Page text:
It was a two day workshop of exposure to Librodo’s artistry and craft.  First day, we saw how meticulous he was with props, colors, and poses.  It was easy to look and observe how he casually but sternly directs his model, Karu, to give him expressions that he needs to complete his capture.  Manny Librodo , in his tall frame of maybe six feet, surprisingly did not tower the shoot.  He splendidly blended with other photographers that his authority did not distract me to take photos that I, in another master’s presence, would be too conscious to divulge in.  His simple instructions to assure everyone gets a good chance in photographing the model are these: One, main photographers get to choose their spots, the one next in line can be behind them, and everybody waiting for their turn should be behind the cordon. Two, everybody can take photos, as long as you follow number one.

After giving us our numbers and partners for the day, a little instruction was given and off we go to the location area.  It was only 8.30 am.

The first shoot was somewhere near the pine trees.  We stopped around 11:00 am for the lecture, where Librodo showed us his works. I silently skimmed my camera and compared my shots and angling.  I find it very helpful to have shot first without his input and then hear him lecture with my shots in my hand.

I was able to compare my takes and his, and was able to process what’s in his photo that was not in mine.  I gently noticed the variations in my capture and  what kind of angles that I usually take photos of and what angles are his favorite.  In this manner, I was able to segregate and realize what my style is from his and was able to effectively incorporate his technique to my style when we did the second shoot.  Meaning, I became conscious of the differences and I was able to recognize the strong points in my style made stronger by his creative input.

Had we done the lecture first, I would have ended up mimicking him making it harder for me to really digest the lesson as I try to merge it with my photography style.  I’d be less authentic and I’d be warped up in copying his style that I might just end up with bad (and unoriginal) takes.  Because most likely, I’d try to imitate his shots forgetting to take my personal photography preferences into consideration.  Needless to say, I was happy it did not go that way.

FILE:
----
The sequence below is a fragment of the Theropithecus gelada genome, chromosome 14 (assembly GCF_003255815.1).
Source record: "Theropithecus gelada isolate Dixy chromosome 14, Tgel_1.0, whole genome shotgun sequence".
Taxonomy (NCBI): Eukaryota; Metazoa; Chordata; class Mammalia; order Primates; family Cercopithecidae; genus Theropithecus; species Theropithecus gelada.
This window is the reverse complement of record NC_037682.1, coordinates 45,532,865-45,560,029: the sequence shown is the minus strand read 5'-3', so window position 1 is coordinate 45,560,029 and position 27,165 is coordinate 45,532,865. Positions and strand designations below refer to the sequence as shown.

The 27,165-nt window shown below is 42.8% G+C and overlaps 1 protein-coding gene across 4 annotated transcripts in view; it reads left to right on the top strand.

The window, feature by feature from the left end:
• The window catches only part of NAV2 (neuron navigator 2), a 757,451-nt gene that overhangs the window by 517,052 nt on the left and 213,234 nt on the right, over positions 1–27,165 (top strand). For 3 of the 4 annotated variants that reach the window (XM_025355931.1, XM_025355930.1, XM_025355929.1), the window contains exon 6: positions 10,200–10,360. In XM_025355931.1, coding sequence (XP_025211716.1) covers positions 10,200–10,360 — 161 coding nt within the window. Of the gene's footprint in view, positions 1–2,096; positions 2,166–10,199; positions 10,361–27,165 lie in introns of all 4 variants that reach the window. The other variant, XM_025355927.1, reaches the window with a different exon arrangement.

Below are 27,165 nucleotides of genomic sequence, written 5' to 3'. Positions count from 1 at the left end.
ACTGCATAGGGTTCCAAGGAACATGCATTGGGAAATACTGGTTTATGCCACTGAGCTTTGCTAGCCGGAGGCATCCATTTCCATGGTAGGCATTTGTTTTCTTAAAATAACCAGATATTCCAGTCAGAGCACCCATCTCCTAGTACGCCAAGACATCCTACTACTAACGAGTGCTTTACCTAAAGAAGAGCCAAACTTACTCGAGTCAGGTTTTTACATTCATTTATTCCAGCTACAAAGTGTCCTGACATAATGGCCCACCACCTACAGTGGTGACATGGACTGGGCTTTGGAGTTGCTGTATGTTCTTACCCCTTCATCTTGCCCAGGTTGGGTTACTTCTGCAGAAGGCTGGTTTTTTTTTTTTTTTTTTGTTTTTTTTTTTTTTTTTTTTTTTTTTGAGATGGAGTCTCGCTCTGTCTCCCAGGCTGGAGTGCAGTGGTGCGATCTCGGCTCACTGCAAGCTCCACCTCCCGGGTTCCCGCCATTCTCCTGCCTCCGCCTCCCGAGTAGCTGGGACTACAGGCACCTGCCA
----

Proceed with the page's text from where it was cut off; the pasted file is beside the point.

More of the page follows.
We had three different sets.  Fresh, Colorful, and Avant Garde.  My favorite was the second one because the light was abundant and the colors were really attractive. The make-up was well done and because I love taking photos of women’s faces, it was such a bliss for me to gaze upon a face colored magnificently in beautiful shades.  This was also the set where I was not really taking a lot of photos.  I was looking so much at the model and was busy silently scheming what kind of photos that I’d like to take that I took less photos than other photographers.

We stopped past lunchtime and resumed to take photographs for the third set around three pm after we had lunch.  We wrapped it all up around 5pm.

The second day was post processing.  I was not very confident with my temperamental lappy, which turned on to my surprise after a few struggles with the power button (I kinda sorta broke the button months before and never really got to have it fixed as Long-long found a way to turn it on by using a fork hehe–but enough of the laptop saga).  And yes, I got what I wanted…I learned the technique to get that skin tone and texture that I’ve been lusting for years mwahahahahaha!

Before I attended the Many Librodo Workshop, I attended Lito Sy’s Maximizing Light Workshop. It was a workshop on taking portraits in different light settings.  In this workshop, Lito Sy taught us to take great portraiture that even under harsh light, we’d still come up with very smooth and even skin tone.   I used this technique in Kalasangi and I enhanced my photos using Librodo’s creative style…and needless to say, my trip to South Cotabato was sooo worth it.

**Photography workshop was organized by Omar Gallinero and his creative team.  For those who are interested to attend Manny Librodo’s workshop, his next workshop will be in Davao City on March 28, 2011. And in Corregidor on May 7-8.